Android 4.2 Jelly Bean was officially unveiled late October 2012, but since now it hasn’t arrived on any other terminals, except the ones belonging to the Nexus tribe.
Samsung Galaxy Note 2 is the first smartphone the South Korea-based company to come pre-loaded with Android 4.1 Jelly Bean, but the Android 4.2 is nowhere to be found for the 5.5-inch phablet. Fortunately, the guys at CyanogenMod have fund a way to port CM 10.1 on Samsung Galaxy Note 2.
As you probably know, CM 10.1 is based on Android 4.2 Jelly Bean and brings all the new features of the latest iteration of Google’s mobile operating system: lockscreen widgets, Photo Sphere (allows the user to take 360 degree panorama pictures), Swype keyboard, improvements of the notifications area, and new cards for Google New.
If you want to install CM 10.1 on your Samsung Galaxy Note 2, learn that you must root your device, then flash the desired custom ROM. You can find all the root tutorials you need here, plus an article on how to install CM 10.1 on Samsung Galaxy Note 2, here.
Unfortunately, the users that already installed the Android 4.2-based CM 10.1 on their Samsung Galaxy Note 2 have also reported certain problems with the ROM: laggy UI animations, broken, camera recording effects, touch to focus issues with camera flashlight enabled, FM Radio doesn’t work, proprietary S Pen features are unsupported (gestures however are available in settings), Phone app glitches (when making call), or graphic glitches.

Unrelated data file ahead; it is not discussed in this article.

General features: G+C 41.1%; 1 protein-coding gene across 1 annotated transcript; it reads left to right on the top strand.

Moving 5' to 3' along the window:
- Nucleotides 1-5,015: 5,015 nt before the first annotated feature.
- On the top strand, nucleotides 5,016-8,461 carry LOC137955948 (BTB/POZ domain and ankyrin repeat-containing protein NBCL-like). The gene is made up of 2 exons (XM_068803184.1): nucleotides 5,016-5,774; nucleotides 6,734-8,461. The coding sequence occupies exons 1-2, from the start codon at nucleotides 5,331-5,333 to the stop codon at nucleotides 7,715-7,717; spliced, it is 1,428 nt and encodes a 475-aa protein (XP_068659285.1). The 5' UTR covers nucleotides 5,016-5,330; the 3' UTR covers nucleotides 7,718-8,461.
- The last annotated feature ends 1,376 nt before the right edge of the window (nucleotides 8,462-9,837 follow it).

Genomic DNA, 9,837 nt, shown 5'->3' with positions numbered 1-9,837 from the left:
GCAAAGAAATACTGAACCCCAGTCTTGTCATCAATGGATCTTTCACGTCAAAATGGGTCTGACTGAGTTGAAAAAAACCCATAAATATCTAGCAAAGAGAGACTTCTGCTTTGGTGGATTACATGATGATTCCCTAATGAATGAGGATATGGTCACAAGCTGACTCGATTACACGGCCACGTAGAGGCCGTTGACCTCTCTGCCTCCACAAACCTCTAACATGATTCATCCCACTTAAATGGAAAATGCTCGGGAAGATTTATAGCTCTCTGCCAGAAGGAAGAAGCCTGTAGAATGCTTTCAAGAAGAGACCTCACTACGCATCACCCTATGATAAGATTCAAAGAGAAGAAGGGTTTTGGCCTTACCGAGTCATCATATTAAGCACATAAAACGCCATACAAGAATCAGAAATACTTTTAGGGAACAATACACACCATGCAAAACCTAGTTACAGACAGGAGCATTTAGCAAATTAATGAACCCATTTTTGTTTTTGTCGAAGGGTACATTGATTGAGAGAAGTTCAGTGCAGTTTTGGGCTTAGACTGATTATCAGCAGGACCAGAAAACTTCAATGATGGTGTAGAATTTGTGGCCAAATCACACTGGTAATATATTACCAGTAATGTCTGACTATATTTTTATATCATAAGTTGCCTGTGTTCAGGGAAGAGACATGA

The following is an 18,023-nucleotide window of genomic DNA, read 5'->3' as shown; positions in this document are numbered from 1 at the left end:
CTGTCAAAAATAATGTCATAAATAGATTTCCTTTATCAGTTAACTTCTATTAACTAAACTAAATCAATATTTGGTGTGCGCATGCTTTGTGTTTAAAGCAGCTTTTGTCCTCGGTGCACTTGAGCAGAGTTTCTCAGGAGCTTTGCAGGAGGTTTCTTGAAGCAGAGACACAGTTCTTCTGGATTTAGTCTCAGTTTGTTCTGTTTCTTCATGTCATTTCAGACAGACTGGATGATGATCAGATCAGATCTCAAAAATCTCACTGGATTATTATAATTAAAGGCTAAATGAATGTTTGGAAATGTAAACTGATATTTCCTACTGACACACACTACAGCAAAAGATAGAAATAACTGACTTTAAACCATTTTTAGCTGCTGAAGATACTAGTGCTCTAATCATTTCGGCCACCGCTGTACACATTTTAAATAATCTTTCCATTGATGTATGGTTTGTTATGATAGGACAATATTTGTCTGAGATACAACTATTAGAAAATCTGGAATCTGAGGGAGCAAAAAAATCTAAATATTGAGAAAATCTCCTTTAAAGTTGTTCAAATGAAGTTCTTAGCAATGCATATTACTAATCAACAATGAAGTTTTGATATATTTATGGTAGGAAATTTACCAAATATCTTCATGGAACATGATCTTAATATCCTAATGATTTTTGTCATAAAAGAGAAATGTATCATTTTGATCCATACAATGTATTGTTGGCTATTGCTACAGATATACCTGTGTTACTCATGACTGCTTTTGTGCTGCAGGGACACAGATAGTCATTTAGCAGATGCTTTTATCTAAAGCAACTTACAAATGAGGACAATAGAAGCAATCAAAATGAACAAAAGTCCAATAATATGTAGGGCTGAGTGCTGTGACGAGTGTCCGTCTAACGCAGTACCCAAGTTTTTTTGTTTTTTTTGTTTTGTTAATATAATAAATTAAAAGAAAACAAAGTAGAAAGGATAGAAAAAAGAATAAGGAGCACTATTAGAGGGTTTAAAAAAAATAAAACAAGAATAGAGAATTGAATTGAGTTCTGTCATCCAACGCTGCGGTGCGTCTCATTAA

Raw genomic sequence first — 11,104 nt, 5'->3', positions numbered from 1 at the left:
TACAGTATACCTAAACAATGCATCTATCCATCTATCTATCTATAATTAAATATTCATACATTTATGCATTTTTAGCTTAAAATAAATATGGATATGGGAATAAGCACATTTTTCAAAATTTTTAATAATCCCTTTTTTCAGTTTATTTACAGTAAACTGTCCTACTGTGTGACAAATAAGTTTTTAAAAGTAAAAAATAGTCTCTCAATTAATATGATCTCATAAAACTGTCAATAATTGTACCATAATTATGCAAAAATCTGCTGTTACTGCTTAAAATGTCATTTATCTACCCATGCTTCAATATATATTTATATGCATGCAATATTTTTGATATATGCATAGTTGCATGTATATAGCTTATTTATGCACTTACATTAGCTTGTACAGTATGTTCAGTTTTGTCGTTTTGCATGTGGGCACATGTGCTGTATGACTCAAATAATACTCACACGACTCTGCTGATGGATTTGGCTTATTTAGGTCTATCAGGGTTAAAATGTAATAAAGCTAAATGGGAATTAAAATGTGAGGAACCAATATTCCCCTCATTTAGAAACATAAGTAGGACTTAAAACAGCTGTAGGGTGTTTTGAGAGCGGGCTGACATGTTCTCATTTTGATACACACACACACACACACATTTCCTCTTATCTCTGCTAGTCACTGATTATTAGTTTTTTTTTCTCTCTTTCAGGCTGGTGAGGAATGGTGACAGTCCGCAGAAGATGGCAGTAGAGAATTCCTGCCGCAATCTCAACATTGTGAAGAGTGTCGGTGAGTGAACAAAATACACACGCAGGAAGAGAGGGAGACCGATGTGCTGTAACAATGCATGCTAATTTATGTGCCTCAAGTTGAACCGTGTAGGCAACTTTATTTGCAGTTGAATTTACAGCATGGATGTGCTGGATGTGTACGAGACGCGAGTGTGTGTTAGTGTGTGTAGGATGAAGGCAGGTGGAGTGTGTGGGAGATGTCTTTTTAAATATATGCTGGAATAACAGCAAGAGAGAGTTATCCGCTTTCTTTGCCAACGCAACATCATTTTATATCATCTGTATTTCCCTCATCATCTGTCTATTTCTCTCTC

Anyway, we are expecting CyanogenMod team to fix many of this bugs over the coming weeks, as new nightlies will be released.
I remind you that Samsung Galaxy Note 2 comes with a 5.5-inch HD Super AMOLED display, a quad-core Exynos 4 Quad SoC underpinned by four Cortex A9 cores at 1.6 GHz, 2 GB of RAM, 16/32/64 GB of internal storage, and an 8 megapixel camera with LED flash, autofocus, touch to focus, and full HD video recording support.
The Samsung Galaxy Note 2 connectivity list includes features like WiFi a/b/g/n, WiFi Direct, WiFi hotspot, NFC, or 4G LTE.
Will you install the current build of CM 10.1 on your Samsung Galaxy Note 2, or will you wait until the CyanogenMod team releases a more stable version?